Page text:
Three Lessons Every Omnichannel Support Team Needs to Know
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Three Lessons Every Omnichannel Support Team Needs to Know

The key to an effective omnichannel support strategy is access. Customers need access to the support team wherever they turn: social media, email, SMS, live chat, or phone.

Access plays an important role on the other end of the line as well. Customer service agents with the right information available to them at the right time deliver a much more comprehensive omnichannel customer experience. Use these three tips as a launch pad for creating great training content for an omnichannel team.

Omnichannel support

1.) Understand the Customer Journey

Omnichannel support was the biggest support trend of 2016 for a reason—agents have massive amounts of information at their fingertips. This allows support team members to solve customer issues faster and improve the overall customer experience.

But support leaders must explain what their team members should do with all this information. Sheila McGee-Smith of McGee Smith Analytics noted in a recent interview that teams often falter by throwing support agents into complex omnichannel interactions without the right context:

“You can’t just give a laundry list of ‘these are the last 10 interactions we’ve had with this customer.’ Companies have to do a better job of providing customer journey management systems that give reps information that they can easily digest.”

Of course customer journey management systems and other pieces of contact center technology come with their own learning curve, but Sheila’s point goes deeper than that. Omnichannel support reps need to be well-versed in a customer's journey and experience up until the point of contact. When training new—and existing—support agents, make sure that your learning materials contain information on the customer journey, and how reps should react to different situations at different touchpoints in that journey.

2.) Maximize Downtime for Productivity

The rapid pace of omnichannel support places a larger emphasis on each individual support representative. For teams looking to maximize productivity and get the most out of a fixed number of hours in the day, view every minute that isn’t spent with customers as an opportunity to improve the company.

I recently spoke with Matt Burnaford, Customer Service Manager at Headsets.com who couldn’t emphasize this productivity hack enough. Even though it sounds simple, Matt sees a lot of support teams fail to utilize these precious minutes: “When the phone isn’t ringing, there are other things that need to be done,” he says, “No one really likes to sit there and not be working. Take advantage of people’s drive to work and find productive work that can help the team when they aren’t on the phone.”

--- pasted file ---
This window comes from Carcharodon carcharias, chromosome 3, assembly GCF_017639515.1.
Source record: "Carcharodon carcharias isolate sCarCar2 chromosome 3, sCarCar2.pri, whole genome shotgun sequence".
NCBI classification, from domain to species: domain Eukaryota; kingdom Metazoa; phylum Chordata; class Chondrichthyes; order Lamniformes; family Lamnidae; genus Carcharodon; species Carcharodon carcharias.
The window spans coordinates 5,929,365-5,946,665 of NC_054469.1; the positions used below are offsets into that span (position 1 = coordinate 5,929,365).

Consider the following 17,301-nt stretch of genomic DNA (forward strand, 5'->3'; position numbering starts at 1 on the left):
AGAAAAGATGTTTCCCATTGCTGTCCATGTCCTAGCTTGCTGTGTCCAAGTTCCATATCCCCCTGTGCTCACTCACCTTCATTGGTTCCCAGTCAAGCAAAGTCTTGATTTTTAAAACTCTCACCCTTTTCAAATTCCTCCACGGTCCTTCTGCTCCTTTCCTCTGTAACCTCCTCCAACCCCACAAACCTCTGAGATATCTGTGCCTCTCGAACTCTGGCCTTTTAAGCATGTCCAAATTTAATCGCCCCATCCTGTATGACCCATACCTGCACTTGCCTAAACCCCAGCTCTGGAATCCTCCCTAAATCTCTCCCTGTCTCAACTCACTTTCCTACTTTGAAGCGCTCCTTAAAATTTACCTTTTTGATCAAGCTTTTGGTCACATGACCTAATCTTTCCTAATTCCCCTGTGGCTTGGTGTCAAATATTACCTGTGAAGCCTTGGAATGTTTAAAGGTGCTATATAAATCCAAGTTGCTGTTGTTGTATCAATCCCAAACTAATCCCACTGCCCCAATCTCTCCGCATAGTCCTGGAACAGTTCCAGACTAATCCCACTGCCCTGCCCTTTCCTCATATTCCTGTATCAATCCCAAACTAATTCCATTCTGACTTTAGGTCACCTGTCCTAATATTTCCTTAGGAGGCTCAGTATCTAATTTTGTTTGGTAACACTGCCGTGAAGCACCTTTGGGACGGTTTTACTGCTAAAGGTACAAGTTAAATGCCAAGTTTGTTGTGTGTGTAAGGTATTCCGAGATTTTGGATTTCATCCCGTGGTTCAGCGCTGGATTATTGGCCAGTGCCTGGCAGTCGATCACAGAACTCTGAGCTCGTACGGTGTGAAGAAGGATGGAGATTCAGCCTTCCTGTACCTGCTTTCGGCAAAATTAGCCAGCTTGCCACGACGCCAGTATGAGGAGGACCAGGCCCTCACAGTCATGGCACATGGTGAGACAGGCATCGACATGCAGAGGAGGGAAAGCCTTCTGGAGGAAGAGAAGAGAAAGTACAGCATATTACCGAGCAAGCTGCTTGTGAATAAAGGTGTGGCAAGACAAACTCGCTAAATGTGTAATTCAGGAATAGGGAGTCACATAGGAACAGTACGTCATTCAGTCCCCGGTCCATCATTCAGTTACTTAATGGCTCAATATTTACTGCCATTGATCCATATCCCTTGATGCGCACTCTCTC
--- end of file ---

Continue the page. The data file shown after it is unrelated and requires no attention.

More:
Of course, this level of productivity means that support team members need to be empowered enough to work in those rare moments of downtime. Building lessons and training documents that explain the ways that reps can do good work when they aren’t with a customer is a great place for support leaders to start.

3.) Use Meaningful Key Performance Indicators

Key Performance Indicators are signposts for all companies, but are exceptionally important for support teams. According to the 2016 Global Customer Experience Benchmark, 71.5% of support leaders agree that analytics enable better rep performance. Choosing the right KPIs and being transparent about how they are tracked is a great way for support leaders to show their teams the results that their customer interactions have.

David Tull, Quality Assurance Manager for CoverMyMeds, is open with his team about sharing where they are with KPIs and what it means going forward. When talking about his team’s “Time on Hold,” he had this to say:

"This was usually a really good indicator, on a micro level, of support quality and customer satisfaction. We wanted to get away from the culture of calling in and being placed on hold while the rep is working. I wanted my reps talking to the customer and walking them through what they’re doing.”

David and his team used the Time on Hold indicator to change how they interacted with their customers. But, that wouldn’t have been possible if David and the other leaders were reading those numbers in a vacuum without the input of their teams. Support leaders must make performance changes based on KPIs within the context of their omnichannel teams.

Each rep should understand how they impact metrics. If performance dips, they should know what they need to do in order to right the ship. For example, tracking First Call Resolution can be a double-edged sword. A high FCR percentage could mean that customers contacts are being handled quickly and thoroughly, or it could mean that reps aren’t asking questions because they’re worried that the customer will write back. Training content that explains the need for good customer experience over a better KPI will generally result in happier customers and a better reflection of the support team at large.

These are not the end-all, be-all of training tips for your omnichannel support contact center team, but sharing these three lessons with support reps is a good start. This incremental change will have exponential impact on the customer experience in the long run.

Want to learn from other contact center leaders who are successfully delivering omnichannel support? Join us at ICMI Contact Center Demo this September! 



Topics: Customer Experience, Metrics, Learning & Development

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